Last night, sometime between cleaning up after my sick daughter (Fun!) and going to bed, I meandered over to Twitter where I heard the latest breaking news: Osama Bin Laden was dead by the hands of American military forces.
I immediately flipped on to the news to learn more, but eventually muted the tv and went back to Twitter which, as it turns out, is much more amusing.
Case in point:
@BrettTurnerMusi: Can we go back to $1.75 gas now?!
@laurenlankford: I hope this many people tweet when I die.
@ezraklein: So does this mean I can keep my shoes on at the airport?
@mommyboots: Obama: “Osama Bin Laden is dead.” Twitter: “Yeah. We know.”
@OsamaInHell: Wait, what?
See what I mean? As I was enjoying a giggle or two and feeling kind of proud that the military had accomplished a goal a decade in the making, it happened: Tweets and Facebook statuses started passing out a heavy dose of Christian guilt. How could we rejoice in the death of a man? Better yet, how could we rejoice in the death of a man who most certainly will spend eternity in hell?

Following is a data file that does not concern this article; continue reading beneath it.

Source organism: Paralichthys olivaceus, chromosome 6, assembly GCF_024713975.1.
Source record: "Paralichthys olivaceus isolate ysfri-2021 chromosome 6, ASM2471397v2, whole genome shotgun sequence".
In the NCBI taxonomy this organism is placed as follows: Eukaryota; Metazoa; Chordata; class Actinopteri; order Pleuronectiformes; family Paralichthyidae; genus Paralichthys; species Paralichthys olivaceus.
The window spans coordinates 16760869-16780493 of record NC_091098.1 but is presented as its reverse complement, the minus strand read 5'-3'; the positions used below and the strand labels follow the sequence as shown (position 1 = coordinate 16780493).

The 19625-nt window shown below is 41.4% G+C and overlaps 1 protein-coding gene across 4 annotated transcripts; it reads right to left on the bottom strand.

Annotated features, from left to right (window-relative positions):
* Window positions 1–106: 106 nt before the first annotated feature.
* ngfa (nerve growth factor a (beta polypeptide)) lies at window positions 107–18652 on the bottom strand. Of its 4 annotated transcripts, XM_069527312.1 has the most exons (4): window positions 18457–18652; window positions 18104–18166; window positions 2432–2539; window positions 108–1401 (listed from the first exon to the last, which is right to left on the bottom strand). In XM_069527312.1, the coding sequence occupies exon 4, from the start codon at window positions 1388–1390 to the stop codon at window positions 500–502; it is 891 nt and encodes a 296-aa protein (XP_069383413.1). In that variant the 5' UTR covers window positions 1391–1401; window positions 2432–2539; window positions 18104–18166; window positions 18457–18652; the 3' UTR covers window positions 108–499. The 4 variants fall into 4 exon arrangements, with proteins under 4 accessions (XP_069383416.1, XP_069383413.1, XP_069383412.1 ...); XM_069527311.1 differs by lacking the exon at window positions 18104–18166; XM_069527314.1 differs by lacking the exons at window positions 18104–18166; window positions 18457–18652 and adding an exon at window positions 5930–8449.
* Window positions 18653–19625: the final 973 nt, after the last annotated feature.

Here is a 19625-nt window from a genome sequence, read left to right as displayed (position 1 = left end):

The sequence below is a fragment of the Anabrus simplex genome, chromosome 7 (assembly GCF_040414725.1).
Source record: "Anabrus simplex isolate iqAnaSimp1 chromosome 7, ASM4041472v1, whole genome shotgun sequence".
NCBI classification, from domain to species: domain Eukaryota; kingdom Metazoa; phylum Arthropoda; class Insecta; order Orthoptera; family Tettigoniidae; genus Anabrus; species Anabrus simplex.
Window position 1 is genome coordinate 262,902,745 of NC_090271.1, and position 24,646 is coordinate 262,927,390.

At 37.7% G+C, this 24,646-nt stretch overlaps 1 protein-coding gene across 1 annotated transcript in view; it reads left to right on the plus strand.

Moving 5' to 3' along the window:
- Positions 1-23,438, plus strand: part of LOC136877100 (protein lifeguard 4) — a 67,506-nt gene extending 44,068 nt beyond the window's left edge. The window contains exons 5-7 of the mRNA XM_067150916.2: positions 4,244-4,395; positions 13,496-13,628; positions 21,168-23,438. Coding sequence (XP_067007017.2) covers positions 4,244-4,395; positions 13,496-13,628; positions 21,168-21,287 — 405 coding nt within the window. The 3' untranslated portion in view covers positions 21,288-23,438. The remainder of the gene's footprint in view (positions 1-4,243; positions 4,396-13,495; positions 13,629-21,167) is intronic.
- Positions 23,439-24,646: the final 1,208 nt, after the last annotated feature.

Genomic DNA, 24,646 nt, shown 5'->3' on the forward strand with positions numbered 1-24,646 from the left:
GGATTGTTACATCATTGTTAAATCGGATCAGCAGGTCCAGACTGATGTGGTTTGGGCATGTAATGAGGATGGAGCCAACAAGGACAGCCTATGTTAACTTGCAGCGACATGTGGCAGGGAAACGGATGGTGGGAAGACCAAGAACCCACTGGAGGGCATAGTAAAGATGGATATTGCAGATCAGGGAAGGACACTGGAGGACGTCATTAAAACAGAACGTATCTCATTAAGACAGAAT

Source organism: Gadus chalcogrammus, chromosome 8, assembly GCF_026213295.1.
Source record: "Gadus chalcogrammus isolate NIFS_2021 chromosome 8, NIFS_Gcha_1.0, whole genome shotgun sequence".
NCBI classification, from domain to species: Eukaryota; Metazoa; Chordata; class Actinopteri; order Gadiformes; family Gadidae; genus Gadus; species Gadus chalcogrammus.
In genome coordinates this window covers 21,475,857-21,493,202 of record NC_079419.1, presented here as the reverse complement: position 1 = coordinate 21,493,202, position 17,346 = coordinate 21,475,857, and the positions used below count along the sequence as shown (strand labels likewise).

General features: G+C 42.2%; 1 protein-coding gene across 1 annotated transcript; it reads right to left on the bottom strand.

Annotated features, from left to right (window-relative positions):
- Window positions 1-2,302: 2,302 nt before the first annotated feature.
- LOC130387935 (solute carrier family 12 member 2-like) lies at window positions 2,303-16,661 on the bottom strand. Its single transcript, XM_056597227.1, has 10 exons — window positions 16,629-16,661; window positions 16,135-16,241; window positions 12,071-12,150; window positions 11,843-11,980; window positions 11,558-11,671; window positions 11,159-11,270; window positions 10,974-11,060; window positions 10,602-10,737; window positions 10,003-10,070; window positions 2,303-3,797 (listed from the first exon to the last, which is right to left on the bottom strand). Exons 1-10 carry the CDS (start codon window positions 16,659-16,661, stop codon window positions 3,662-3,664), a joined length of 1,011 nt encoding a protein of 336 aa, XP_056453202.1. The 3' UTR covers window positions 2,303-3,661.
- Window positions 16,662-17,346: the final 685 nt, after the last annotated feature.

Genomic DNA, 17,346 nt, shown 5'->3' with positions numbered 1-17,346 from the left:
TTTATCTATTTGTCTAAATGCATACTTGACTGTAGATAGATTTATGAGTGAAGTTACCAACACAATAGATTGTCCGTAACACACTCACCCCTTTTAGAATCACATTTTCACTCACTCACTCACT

For the record, I wasn’t dancing around my living room in celebration or gathering in the streets with an American flag raised overhead, but I won’t deny it: I wasn’t sad that Bin Laden that had been killed.
Was that wrong? As a Christian, should I have mourned that another person had left this life without knowing The Truth?
Almost a year after 9-11, I remember thinking, “What would happen if Saddam or Bin Laden renounced their wicked ways and accepted the forgiveness of Christ?” Can you imagine the impact? Honestly, it sounded a little ridiculous–something that would never happen–but then I remembered: nothing is impossible with God. So, I began praying. I prayed that these guys would experience the redemptive love of Jesus and turn our world upside-down. Sadly, I have no reason to believe that those prayers were answered.